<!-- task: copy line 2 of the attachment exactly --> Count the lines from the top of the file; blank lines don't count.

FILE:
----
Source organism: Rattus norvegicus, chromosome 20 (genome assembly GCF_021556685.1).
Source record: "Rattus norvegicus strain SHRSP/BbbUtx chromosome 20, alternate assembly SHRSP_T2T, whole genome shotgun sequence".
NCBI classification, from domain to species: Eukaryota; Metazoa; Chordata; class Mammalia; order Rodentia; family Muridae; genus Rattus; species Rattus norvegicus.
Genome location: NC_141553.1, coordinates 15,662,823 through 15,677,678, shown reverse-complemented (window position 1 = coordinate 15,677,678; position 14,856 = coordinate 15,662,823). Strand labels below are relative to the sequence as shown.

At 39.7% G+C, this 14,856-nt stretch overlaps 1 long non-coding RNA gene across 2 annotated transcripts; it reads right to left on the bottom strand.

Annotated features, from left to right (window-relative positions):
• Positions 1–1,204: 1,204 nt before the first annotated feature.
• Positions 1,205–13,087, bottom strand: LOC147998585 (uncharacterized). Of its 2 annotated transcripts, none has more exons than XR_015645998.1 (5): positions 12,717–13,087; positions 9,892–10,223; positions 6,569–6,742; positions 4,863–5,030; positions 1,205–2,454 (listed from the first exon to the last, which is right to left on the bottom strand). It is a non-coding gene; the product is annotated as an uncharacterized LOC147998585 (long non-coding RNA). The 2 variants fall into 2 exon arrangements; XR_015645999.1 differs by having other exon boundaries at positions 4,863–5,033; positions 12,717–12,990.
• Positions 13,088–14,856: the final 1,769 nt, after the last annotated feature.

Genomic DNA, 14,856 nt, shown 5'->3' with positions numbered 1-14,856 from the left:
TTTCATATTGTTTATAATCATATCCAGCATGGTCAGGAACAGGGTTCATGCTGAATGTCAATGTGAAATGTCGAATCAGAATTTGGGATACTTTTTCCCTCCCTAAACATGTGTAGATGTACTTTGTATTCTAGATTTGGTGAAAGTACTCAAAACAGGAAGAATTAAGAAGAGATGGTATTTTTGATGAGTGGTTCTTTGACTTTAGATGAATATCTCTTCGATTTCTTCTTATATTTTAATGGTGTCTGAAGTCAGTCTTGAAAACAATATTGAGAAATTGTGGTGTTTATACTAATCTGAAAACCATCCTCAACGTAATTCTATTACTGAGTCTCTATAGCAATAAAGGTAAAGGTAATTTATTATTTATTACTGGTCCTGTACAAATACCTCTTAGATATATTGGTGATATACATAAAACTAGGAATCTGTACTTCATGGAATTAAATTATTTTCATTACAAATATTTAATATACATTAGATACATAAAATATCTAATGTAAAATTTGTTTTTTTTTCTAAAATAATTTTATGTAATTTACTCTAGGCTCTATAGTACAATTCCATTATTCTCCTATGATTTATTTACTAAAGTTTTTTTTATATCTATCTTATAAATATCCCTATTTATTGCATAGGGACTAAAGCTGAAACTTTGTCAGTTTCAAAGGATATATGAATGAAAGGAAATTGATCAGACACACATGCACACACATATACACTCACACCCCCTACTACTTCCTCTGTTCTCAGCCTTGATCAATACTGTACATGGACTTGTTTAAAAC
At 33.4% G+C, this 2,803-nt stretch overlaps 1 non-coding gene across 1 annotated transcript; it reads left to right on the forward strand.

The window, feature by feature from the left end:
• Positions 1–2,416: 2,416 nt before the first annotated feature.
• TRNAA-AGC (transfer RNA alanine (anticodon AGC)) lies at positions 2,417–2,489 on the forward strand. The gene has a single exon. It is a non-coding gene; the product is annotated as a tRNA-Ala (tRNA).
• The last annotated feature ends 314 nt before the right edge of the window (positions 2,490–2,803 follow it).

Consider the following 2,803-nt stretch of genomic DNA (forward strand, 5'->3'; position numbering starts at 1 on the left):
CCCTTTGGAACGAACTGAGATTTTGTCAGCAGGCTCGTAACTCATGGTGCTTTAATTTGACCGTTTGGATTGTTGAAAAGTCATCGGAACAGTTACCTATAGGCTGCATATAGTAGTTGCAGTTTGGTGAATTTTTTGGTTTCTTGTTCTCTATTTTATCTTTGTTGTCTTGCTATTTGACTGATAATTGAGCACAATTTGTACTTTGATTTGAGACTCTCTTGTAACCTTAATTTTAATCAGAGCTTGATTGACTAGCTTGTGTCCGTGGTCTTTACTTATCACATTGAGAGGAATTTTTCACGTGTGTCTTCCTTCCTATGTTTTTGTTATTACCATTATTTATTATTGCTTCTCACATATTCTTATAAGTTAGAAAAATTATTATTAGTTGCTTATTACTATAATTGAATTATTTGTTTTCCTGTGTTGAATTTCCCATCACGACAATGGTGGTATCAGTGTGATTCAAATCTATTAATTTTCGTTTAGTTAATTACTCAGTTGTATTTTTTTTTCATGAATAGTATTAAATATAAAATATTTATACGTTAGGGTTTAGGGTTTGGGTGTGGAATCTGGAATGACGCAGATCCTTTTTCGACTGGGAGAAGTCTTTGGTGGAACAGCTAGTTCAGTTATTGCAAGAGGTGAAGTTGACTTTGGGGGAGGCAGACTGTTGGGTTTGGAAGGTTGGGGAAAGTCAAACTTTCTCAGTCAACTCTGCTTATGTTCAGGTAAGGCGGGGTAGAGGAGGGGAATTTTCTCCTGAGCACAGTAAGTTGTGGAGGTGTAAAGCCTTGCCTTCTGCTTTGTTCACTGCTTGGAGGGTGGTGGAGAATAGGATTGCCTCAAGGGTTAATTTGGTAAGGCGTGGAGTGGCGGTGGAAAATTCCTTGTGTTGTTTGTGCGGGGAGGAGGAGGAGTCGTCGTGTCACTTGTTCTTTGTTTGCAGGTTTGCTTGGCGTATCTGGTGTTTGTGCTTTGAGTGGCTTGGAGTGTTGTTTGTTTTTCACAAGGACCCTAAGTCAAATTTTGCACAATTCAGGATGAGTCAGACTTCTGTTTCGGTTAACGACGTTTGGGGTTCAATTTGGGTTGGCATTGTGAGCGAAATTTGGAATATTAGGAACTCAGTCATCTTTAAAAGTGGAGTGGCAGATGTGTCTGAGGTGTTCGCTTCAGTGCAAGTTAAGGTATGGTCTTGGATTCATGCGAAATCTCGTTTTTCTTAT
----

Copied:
Source record: "Rattus norvegicus strain SHRSP/BbbUtx chromosome 20, alternate assembly SHRSP_T2T, whole genome shotgun sequence".